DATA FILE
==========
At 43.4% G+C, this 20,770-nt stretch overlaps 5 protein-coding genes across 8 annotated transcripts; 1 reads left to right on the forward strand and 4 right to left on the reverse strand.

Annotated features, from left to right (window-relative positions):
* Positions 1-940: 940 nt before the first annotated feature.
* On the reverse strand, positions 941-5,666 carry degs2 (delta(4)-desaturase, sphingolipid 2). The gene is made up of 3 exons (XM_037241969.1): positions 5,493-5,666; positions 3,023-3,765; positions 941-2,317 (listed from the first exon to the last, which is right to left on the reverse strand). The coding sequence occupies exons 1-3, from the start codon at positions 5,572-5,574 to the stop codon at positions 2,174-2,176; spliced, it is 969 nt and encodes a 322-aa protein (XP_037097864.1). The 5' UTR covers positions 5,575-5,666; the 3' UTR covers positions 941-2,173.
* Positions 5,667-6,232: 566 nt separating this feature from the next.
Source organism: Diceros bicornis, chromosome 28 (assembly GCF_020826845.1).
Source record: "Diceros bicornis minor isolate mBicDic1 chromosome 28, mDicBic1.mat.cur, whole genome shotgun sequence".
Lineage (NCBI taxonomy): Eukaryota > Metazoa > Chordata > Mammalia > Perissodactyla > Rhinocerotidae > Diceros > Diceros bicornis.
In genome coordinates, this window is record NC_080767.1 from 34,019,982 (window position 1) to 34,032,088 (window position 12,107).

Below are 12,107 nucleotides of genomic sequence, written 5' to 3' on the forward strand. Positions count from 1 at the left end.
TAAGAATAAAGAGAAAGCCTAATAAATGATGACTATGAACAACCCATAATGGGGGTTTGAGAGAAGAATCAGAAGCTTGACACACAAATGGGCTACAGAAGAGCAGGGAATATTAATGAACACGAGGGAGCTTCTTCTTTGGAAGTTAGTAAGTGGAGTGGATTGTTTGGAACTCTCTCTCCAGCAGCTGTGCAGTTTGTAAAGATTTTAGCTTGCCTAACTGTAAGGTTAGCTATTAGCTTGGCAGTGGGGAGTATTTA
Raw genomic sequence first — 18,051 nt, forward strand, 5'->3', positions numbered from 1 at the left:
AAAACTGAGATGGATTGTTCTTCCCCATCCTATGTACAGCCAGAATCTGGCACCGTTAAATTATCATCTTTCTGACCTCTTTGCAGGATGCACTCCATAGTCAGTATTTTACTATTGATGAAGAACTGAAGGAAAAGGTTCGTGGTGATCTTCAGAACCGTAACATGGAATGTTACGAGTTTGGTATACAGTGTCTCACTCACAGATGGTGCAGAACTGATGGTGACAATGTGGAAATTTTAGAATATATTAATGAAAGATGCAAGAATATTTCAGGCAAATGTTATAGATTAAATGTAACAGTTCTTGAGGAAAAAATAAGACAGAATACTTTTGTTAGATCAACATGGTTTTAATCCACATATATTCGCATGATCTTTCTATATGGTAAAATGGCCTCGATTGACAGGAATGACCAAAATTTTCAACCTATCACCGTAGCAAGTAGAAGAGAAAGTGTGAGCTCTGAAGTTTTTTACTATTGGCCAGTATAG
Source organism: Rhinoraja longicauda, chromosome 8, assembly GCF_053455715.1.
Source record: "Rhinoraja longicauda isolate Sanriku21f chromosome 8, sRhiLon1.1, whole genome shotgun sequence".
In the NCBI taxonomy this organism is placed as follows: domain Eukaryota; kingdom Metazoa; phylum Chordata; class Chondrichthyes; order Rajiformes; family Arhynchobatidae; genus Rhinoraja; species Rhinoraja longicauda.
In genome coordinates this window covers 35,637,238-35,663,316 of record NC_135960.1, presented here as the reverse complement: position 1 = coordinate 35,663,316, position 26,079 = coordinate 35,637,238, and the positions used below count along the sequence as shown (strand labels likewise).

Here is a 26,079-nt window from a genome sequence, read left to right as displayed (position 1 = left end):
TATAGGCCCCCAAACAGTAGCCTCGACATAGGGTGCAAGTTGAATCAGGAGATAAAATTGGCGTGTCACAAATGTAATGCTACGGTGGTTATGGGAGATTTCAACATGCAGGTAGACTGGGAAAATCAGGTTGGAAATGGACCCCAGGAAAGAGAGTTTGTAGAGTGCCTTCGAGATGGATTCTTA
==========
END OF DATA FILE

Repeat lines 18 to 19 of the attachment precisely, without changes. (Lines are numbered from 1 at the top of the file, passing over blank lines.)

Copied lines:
Here is a 26,079-nt window from a genome sequence, read left to right as displayed (position 1 = left end):
TATAGGCCCCCAAACAGTAGCCTCGACATAGGGTGCAAGTTGAATCAGGAGATAAAATTGGCGTGTCACAAATGTAATGCTACGGTGGTTATGGGAGATTTCAACATGCAGGTAGACTGGGAAAATCAGGTTGGAAATGGACCCCAGGAAAGAGAGTTTGTAGAGTGCCTTCGAGATGGATTCTTA